We all speak, read and write, and we are doing it all using language. But it doesn’t stop there. We think about the world in terms of words, we make plans in terms of words, we dream in terms of words and we make decisions using words.

In fact, when you are talking about natural language searches applications, they can spend all these different fields including world understanding and a human’s perception.

In 1950’s science-fiction, a person sitting at a giant computer, types in a question. The computer clicks and flashes and spits out a card or a stream of paper that contains the answer. That is a true natural language search. You ask a question, you get an answer. But that’s not how natural language searches work today.

The original natural language search engines took the words in your search, eliminated noise words and then they weighted the remaining words in your search by how common they were in the database. Less common words were given more weight. Then the system would count the instances of the terms in the documents, and maybe how near the words for each other, and returned a short ordered list of documents that were determined to be the most relevant because they contain the greatest density of search terms, especially uncommon terms.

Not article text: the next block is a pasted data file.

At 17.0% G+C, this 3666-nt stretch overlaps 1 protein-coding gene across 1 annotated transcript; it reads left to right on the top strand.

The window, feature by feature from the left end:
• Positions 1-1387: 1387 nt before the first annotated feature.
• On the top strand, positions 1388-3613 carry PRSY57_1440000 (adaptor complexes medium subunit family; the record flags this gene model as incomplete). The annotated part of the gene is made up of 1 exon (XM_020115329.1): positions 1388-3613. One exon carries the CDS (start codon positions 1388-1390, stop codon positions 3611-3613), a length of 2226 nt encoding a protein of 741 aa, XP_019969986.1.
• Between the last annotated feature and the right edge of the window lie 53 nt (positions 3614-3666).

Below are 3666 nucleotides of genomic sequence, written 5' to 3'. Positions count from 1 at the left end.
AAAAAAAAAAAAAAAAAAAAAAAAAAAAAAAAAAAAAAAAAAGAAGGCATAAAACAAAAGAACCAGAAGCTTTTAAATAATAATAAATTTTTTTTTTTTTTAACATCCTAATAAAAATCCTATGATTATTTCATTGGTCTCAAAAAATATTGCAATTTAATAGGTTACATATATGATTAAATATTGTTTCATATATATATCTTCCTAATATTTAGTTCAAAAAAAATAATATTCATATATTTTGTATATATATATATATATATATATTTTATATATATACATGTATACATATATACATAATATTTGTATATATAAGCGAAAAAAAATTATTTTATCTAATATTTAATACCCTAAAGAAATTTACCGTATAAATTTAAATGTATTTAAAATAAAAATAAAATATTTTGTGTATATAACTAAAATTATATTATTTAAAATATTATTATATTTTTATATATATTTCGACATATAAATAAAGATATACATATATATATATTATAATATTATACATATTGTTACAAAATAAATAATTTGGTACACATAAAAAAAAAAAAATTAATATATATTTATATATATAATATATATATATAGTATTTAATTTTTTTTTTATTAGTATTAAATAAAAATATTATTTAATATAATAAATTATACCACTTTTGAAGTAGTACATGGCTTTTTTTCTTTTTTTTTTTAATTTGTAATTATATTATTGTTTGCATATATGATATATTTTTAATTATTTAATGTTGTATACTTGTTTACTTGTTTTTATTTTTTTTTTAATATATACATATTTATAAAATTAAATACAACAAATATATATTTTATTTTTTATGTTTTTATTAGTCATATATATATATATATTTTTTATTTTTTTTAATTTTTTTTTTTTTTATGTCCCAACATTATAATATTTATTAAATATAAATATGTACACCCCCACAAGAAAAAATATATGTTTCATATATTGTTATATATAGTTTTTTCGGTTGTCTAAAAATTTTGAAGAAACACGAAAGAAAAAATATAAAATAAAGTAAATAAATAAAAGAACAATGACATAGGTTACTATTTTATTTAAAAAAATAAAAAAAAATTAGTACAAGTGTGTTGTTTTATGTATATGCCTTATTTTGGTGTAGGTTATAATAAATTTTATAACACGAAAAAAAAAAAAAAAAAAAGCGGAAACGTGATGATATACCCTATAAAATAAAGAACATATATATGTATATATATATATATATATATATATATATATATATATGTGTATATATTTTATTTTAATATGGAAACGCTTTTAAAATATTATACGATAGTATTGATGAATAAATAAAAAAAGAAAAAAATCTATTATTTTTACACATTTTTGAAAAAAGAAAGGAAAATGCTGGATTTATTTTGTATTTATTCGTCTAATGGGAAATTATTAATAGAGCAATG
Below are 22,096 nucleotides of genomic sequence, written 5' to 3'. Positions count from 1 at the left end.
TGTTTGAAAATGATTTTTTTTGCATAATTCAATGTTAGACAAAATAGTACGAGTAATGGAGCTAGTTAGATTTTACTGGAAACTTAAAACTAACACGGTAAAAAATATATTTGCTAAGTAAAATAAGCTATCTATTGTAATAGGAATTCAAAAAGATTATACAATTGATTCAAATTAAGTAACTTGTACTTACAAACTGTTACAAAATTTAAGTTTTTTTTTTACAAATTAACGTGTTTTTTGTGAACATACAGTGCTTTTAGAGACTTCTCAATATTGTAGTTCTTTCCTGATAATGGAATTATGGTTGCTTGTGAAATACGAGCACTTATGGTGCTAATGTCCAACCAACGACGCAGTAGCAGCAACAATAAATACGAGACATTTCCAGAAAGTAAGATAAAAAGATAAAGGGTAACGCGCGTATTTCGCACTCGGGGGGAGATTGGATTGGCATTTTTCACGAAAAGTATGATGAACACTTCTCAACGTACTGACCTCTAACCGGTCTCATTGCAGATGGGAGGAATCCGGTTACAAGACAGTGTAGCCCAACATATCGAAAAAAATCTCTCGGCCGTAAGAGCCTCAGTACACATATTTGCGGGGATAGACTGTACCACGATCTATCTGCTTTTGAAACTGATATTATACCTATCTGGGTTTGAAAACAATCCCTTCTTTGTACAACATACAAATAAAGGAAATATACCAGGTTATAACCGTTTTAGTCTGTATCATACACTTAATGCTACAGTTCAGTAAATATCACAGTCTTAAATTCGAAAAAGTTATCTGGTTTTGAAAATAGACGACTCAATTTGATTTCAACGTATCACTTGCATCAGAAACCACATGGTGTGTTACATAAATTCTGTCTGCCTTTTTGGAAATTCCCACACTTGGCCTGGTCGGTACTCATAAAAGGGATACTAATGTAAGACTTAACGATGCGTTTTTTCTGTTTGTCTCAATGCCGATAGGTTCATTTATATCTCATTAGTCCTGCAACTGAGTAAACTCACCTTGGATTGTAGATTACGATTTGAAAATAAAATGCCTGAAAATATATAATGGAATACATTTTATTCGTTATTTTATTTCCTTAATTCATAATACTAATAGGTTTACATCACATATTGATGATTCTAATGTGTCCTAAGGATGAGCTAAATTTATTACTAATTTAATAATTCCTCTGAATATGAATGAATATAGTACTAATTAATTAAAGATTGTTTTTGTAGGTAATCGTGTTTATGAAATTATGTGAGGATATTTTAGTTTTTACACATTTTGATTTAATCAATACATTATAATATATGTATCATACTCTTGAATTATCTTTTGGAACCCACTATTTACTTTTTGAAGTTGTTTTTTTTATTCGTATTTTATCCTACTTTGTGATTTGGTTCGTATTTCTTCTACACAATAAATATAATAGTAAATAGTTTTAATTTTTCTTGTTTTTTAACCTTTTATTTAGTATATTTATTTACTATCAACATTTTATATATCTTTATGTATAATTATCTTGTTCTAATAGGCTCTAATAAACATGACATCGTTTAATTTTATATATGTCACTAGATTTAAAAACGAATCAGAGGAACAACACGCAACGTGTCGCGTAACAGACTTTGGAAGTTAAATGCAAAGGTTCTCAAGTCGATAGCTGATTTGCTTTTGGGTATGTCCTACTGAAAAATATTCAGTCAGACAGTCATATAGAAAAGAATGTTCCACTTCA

Some natural language searches have a feature that let you see how your search terms were weighted and how many instances of each term occurred in each document in your search list. You could see why your search results were what they were and where the terms occurred.

Natural language searches are constantly improving. As the technology evolved, especially the Artificial Intelligence system, NLS will get better at delivering an answer for searches.

The big gamers have already started utilizing natural language searches including Google, Amazon and Apple. There’s a new demand for interfaces that allow non-technical people to ask questions about data. It gives them some self-assurance and confidence in what they are able to do. It’s making sophisticated operations simple and intuitive enough for anybody to use.

So, it’s safe to say that natural language searches are the way of the future.